East African Breweries Limited (EABL) is set to earn billions of shillings from the sale of its long-standing glass business to a South African company, in a transaction which analysts say is meant to help reduce the brewer’s debts.
The brewer said it will transfer all its shares in Central Glass Industries—its 28-year-old subsidiary from which it sources beer and spirits bottles— to Johannesburg-based Consol Glass.
Analysts say the move could be aimed at reducing an expensive outstanding loan of over $200 million (Sh18.4 billion) that the brewer received from its parent company Diageo in 2011.
“After a thorough strategic review, we have made the decision to exit the glass business in order to focus on our core business and un-lock additional value for our shareholders,” said Charles Ireland, the EABL managing director.
EABL took the Diageo loan to buy back a 20 per cent stake in Kenya Breweries Limited which it had earlier sold to its partner-turned-rival SABMiller.
The loan, on which the brewer said it pays an interest of over 12 per cent, could have seen it make the decision to sell it off.
“The most plausible explanation for the sale is that EABL looked at its assets and determined which ones they could sell to improve their debt position,” Eric Musau, an analyst with Standard Investment Bank (SIB) told the Business Daily.
“The proceeds of this sale will most likely go towards reducing the debt from Diageo,” he said.
Consol Glass is a privately-owned company (its major shareholder is an equity investment fund called Brait) and is currently the leading glass packaging manufacturer in Southern Africa.
The company has four factories in South Africa and recently bought a stake in a Nigerian glass manufacturer, Glassforce.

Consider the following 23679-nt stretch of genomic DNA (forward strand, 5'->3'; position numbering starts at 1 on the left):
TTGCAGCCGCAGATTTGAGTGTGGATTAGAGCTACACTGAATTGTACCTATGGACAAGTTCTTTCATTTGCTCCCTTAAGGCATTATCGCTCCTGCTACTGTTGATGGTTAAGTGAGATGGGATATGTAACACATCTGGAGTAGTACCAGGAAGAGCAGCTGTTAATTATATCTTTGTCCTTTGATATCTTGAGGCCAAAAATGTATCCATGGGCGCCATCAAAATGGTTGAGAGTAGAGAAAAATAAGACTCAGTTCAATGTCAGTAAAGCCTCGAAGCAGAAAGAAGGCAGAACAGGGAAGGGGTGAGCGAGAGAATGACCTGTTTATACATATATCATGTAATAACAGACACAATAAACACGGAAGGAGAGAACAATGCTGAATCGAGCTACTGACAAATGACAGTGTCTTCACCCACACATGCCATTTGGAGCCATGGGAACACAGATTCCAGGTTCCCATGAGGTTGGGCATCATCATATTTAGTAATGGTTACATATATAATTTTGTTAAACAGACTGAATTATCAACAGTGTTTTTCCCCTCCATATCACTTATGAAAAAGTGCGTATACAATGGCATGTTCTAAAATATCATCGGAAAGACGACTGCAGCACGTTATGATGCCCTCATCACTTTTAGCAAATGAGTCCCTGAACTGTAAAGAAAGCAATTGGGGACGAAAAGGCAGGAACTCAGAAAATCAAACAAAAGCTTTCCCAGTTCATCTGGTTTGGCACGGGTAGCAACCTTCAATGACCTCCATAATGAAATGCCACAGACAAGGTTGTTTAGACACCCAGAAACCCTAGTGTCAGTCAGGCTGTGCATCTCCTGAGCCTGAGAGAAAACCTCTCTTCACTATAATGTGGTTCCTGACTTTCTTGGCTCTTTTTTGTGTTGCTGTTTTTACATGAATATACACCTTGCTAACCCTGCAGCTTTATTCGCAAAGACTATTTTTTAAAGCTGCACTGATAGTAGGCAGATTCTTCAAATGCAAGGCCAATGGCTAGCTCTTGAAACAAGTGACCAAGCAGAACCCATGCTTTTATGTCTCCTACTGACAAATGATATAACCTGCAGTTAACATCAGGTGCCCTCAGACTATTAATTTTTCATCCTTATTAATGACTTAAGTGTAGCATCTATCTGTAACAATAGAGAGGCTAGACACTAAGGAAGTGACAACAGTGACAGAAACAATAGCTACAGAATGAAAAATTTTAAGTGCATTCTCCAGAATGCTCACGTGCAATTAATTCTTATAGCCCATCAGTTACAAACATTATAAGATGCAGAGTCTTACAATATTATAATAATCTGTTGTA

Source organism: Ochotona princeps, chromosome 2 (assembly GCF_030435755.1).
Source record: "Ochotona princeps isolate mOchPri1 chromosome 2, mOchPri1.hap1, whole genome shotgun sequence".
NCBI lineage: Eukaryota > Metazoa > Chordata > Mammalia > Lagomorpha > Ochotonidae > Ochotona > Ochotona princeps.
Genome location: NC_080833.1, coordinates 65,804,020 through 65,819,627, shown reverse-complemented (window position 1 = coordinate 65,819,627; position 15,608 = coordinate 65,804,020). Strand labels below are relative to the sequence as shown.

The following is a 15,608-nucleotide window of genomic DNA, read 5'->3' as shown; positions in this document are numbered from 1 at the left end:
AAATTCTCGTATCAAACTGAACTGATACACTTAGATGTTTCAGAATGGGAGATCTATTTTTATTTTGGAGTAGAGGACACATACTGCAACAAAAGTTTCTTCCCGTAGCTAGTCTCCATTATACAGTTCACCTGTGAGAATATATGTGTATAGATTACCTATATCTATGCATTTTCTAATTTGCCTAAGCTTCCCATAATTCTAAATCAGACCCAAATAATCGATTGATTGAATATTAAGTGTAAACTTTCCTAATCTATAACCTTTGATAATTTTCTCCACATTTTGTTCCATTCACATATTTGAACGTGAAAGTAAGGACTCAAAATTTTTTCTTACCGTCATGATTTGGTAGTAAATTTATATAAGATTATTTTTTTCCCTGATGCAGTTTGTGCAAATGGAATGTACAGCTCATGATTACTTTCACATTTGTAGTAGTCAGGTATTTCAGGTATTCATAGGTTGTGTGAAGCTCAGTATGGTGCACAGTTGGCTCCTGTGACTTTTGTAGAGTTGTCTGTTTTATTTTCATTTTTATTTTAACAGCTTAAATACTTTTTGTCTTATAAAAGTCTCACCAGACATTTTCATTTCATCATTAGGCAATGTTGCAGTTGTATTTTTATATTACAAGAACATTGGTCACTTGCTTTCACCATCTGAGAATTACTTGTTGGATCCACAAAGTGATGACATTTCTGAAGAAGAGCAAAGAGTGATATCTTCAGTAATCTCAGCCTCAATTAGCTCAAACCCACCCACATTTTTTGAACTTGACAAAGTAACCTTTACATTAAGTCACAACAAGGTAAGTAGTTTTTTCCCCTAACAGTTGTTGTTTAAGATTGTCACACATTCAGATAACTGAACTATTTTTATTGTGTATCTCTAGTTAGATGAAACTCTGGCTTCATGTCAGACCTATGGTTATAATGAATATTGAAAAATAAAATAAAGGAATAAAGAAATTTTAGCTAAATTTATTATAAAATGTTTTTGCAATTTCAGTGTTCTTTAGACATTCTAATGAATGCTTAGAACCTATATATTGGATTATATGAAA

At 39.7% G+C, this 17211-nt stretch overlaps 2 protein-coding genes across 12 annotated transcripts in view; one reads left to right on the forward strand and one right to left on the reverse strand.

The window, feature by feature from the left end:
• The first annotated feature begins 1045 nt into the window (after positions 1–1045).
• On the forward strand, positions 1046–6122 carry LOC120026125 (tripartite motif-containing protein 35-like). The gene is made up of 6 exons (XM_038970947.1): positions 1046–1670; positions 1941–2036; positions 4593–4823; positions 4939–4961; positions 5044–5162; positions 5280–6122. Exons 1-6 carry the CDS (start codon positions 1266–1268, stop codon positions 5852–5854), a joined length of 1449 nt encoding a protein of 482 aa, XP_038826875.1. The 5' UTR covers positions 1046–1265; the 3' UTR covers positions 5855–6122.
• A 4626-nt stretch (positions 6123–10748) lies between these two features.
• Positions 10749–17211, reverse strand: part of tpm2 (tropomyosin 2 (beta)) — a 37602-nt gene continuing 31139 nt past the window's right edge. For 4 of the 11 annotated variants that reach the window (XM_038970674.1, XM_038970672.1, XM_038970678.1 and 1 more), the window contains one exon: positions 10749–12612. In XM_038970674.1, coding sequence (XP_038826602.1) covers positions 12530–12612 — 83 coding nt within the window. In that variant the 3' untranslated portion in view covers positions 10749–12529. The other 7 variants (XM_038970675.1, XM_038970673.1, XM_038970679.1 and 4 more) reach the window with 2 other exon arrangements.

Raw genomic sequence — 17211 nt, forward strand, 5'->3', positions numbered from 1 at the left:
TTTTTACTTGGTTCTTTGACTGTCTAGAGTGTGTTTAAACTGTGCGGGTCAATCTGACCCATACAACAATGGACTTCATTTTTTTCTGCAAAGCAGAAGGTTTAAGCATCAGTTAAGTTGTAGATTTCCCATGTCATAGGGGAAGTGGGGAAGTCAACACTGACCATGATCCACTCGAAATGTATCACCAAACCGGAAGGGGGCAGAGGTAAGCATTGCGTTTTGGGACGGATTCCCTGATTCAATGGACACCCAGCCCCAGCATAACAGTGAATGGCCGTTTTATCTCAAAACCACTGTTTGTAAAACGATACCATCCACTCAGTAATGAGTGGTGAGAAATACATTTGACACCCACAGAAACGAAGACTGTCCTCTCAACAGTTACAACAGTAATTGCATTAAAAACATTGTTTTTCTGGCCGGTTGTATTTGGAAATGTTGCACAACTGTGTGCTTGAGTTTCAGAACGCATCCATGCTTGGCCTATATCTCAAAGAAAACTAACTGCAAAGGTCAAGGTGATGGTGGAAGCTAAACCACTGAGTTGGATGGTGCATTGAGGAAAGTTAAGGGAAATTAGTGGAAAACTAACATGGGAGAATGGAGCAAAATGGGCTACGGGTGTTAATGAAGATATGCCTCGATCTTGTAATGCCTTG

EABL said the deal, whose value has not been made public, could be complete in the next two months subject to regulatory and shareholder approval.
Consol has been supplying glass to EABL spirits subsidiary United Distillers Vintners (UDV) for several years.
“This transaction is a win-win for all parties including employees who will all be absorbed under the current terms and conditions of employment”, Consol’s chief executive officer Mike Arnold said in a statement.
Consol’s entry into Kenya will expose them to new customers including Pepsi and Coca-Cola —CGI’s present clientele— and new ones like Keroche Breweries which this week scaled up its output capacity 10 times.
EABL said that despite the buyout, CGI will remain its “primary” source of beer and spirits bottles.
The brewer in October shut down CGI for three months for refurbishment in an exercise that cost it approximately Sh1.3 billion.
“The refurbishment programme has been on course longer and is not related to the divestiture announcement,” said Mr Ireland, adding that they will not be divesting from other subsidiaries in the near future.